Here's the piece that took the world by storm of Ksenia performing on "So You Think You Can Dance" Ukraine.
We learned literally just the first couple eights of this piece and it took us an hour. So hard, so cool!
The last time I was this inspired by a solo jazz class was the first one I took with Frida and Zacharias more than a decade ago.
I had several foodie adventures in Asheville, which has a great local food scene. The OWL is a local bakery that features delicious french and american pastries, including a nearly perfect almond croissant, a fine cardamon bun, and other delicacies. I enjoyed sitting in the bakery and nerding out on food with a couple from Charlotte who drove all the way to Asheville to visit the bakery.
Other food favorites:
- Vortex is famous for their eclectic and delicious donuts. The espresso flavor is a favorite of mine.
- Sunnypoint Cafe is the most popular brunch spot in the city, for good reason. I had some fine huevos rancheros there, sitting at the counter watching the restaurant chefs do their thing. Their biscuits and maple bacon are legendary.
- Tupelo Honey Cafe is a quinticentially North Carolinian spot in downtown Asheville. They serve incredible shrimp and grits, and a mean pork chop.
- Green Sage Cafe had all the hippie breakfast deliciousness that I need: eggs, kale, root veggies and brown rice.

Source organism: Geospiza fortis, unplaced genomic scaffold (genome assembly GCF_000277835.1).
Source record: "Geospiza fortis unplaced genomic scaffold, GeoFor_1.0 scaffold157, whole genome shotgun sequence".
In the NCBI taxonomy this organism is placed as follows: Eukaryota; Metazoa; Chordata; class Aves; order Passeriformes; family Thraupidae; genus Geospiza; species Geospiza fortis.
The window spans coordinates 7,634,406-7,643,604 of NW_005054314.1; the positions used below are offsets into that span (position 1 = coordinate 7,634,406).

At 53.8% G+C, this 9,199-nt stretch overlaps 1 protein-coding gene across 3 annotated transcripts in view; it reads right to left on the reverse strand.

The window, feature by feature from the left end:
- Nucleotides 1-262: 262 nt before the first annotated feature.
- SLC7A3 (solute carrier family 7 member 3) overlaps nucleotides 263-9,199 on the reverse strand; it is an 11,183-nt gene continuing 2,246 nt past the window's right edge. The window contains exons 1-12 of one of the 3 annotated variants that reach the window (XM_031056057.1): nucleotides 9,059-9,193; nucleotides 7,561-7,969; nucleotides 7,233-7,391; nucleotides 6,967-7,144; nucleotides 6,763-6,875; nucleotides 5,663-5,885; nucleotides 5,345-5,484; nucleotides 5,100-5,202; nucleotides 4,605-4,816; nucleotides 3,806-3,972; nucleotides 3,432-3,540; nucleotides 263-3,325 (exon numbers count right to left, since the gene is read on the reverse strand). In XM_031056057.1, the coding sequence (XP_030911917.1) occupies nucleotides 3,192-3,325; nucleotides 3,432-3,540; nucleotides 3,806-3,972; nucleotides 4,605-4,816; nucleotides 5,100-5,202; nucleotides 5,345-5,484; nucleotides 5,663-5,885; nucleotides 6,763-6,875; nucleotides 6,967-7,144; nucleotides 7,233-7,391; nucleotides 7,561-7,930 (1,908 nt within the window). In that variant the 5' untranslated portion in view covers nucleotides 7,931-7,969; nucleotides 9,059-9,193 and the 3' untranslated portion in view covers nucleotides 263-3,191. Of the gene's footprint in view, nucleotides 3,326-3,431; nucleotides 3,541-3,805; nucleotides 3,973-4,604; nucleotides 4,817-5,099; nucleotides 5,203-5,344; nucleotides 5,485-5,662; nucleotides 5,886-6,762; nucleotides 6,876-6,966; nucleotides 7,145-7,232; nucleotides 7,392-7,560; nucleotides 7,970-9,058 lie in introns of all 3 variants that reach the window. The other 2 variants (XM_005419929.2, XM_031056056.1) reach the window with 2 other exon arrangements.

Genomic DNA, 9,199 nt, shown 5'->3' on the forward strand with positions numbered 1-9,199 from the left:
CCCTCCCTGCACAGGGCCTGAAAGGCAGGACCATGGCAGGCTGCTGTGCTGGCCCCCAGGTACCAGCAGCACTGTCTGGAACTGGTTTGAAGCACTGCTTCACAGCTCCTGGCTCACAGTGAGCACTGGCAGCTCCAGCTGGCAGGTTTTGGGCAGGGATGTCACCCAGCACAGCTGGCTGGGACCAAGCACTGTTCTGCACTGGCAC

LINDY FOCUS 2017 and Beyond
On the final night of Lindy Focus, organizer Michael Gamble thanks all of us for our support of the Chick Webb campaign. Later in January, information on how bands could get access to the Chick Webb charts will be announced on their website HeritageSounds.com.
He also announced their plans for next year -- bringing another important swing bandleader "back from the dead" by transcribing their music for the next generation of swing bands. He reported that they were considering three band leaders to focus on : Earl Hines, Fletcher Henderson or Jimmy Lunceford. Early in the year, they will announce a process for selecting which one of these bandleaders would be the focus of the next transcription project. Super exciting!
A fun postscript for me was meeting up with some lindy hoppers in the Charlotte airport waiting for our respective flights, including my buddy Voon. We were sitting together in the main food court which was pretty busy. I pulled out my little bluetooth speaker and DJed a couple of dances in the eating area --- a tiny lindy hop flashmob if you will. It was super fun and we even got some applause from people eating their meals and watching the "Show." It seemed like an appropriate transition back to the "real world." Good times.